I’m fascinated by corruption. The Godfather shows a sympathetic, promising young man who becomes the ruthless leader of a criminal enterprise. Citizen Kane shows how a clever, idealistic boy transcends his loneliness to change journalism and then yields to temptations that overwhelm him. An eagle scout studies chemistry when racism forces him to abandon his quest for a PhD. Instead, he dedicates himself to leading the fight for Civil Rights, becomes a successful mayor of Washington, D.C. and then gets caught up in drug abuse (Marion Barry).
The essence of corruption is power revealing a character flaw. Power acts as an amplifier, opening up him or her to new or bigger temptations and/or giving the character the opportunity to get away with harmful behaviors. The amplifiers could be physical power or skill (think of star athletes), wealth, charm, authority (as in politics), information (secrets, knowledge), allies, or anything else that could give a character an advantage. Note that any of these might be used for good, for evil, or for both by the character. Also, the power need not be absolute. It can be relative. A ten-year-old bully is not apt to dominate a town, but he can easily dominate those in fourth grade or younger.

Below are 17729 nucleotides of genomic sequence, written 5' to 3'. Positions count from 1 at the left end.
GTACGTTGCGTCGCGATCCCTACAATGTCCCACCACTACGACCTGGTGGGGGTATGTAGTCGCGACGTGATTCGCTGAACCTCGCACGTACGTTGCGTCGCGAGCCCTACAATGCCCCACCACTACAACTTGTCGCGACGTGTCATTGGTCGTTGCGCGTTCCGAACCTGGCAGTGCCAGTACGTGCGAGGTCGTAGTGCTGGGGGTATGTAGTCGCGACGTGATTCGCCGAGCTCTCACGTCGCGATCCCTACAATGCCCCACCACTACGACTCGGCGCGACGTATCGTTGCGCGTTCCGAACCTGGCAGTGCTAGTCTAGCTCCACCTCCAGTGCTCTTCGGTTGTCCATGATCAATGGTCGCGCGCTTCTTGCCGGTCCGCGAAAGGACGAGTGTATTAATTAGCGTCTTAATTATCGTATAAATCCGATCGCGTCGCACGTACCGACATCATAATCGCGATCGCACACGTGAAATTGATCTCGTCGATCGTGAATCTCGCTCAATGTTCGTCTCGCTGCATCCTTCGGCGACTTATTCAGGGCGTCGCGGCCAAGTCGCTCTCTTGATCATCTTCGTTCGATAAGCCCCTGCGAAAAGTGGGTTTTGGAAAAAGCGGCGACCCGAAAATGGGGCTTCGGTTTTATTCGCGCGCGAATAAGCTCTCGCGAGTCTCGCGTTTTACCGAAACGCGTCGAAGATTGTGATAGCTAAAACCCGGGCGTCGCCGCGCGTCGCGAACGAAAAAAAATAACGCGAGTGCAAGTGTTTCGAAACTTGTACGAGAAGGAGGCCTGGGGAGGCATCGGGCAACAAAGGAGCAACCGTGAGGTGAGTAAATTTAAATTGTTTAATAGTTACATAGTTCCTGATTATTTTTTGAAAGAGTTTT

As with the opening examples, a whole story may be built around power leading to corruption. Some great tragedies and wonderful villains can emerge when the whole arc is explored by a writer. Once you, as a storyteller, recognize how corruption might transform a major character in the tale you have to tell, you can find those moments, often small decisions, that make the victory of evil inevitable. It is these scenes that can make or break your story. While the larger arc may make a great logline, it is the small compromises that engage readers emotionally.
One of the best choices is getting the readers to sympathize when they probably shouldn’t. For instance, a bullied kid might get justice at last and have readers cheering. Taking that a half step further, tipping it into revenge or an out-of-proportion punishment of the bully is likely to keep the readers on the hero’s side, pulling them along as co-conspirators until things begin to go out of control.
Balancing good choices with small bad choices that add up (or slowly escalate toward evil) provide a seductive pace that can lure readers into deeply problematic situations. But attention must be paid to justifying bad choices, either to balance a grievance or because allowances seem fair (the character is so good, the rules really don’t apply or the vice makes up for noble sacrifices).
Here’s something I’ve found to be most effective. Look for change in power in a scene, where your character (usually the protagonist) is on the winning end. And have the character respond to that win by using the new power in a way that crosses a line — slightly, early in the story and grossly, later in the story. In other words, build slowly so it feels authentic and a little unsettling. Do it right, and you may create as powerful (and corrupt) a character as Walter White in Breaking Bad.